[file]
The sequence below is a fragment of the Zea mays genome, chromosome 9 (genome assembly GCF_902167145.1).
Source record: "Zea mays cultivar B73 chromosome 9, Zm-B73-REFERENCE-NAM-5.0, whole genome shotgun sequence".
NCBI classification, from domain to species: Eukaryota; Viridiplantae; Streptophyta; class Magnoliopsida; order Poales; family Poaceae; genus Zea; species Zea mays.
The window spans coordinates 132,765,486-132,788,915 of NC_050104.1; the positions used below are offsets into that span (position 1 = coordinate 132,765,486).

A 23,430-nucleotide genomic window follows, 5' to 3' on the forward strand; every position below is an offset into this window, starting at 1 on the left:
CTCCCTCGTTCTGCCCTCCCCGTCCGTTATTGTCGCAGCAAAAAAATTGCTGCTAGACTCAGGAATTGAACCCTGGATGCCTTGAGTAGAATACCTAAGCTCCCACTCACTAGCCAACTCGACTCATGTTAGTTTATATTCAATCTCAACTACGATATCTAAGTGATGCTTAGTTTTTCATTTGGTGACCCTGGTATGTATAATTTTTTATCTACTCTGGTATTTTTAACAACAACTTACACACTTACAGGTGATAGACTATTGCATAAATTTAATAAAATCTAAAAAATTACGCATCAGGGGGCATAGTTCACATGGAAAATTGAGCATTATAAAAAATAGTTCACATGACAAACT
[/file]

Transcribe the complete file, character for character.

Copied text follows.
The sequence below is a fragment of the Zea mays genome, chromosome 9 (genome assembly GCF_902167145.1).
Source record: "Zea mays cultivar B73 chromosome 9, Zm-B73-REFERENCE-NAM-5.0, whole genome shotgun sequence".
NCBI classification, from domain to species: Eukaryota; Viridiplantae; Streptophyta; class Magnoliopsida; order Poales; family Poaceae; genus Zea; species Zea mays.
The window spans coordinates 132,765,486-132,788,915 of NC_050104.1; the positions used below are offsets into that span (position 1 = coordinate 132,765,486).

A 23,430-nucleotide genomic window follows, 5' to 3' on the forward strand; every position below is an offset into this window, starting at 1 on the left:
CTCCCTCGTTCTGCCCTCCCCGTCCGTTATTGTCGCAGCAAAAAAATTGCTGCTAGACTCAGGAATTGAACCCTGGATGCCTTGAGTAGAATACCTAAGCTCCCACTCACTAGCCAACTCGACTCATGTTAGTTTATATTCAATCTCAACTACGATATCTAAGTGATGCTTAGTTTTTCATTTGGTGACCCTGGTATGTATAATTTTTTATCTACTCTGGTATTTTTAACAACAACTTACACACTTACAGGTGATAGACTATTGCATAAATTTAATAAAATCTAAAAAATTACGCATCAGGGGGCATAGTTCACATGGAAAATTGAGCATTATAAAAAATAGTTCACATGACAAACT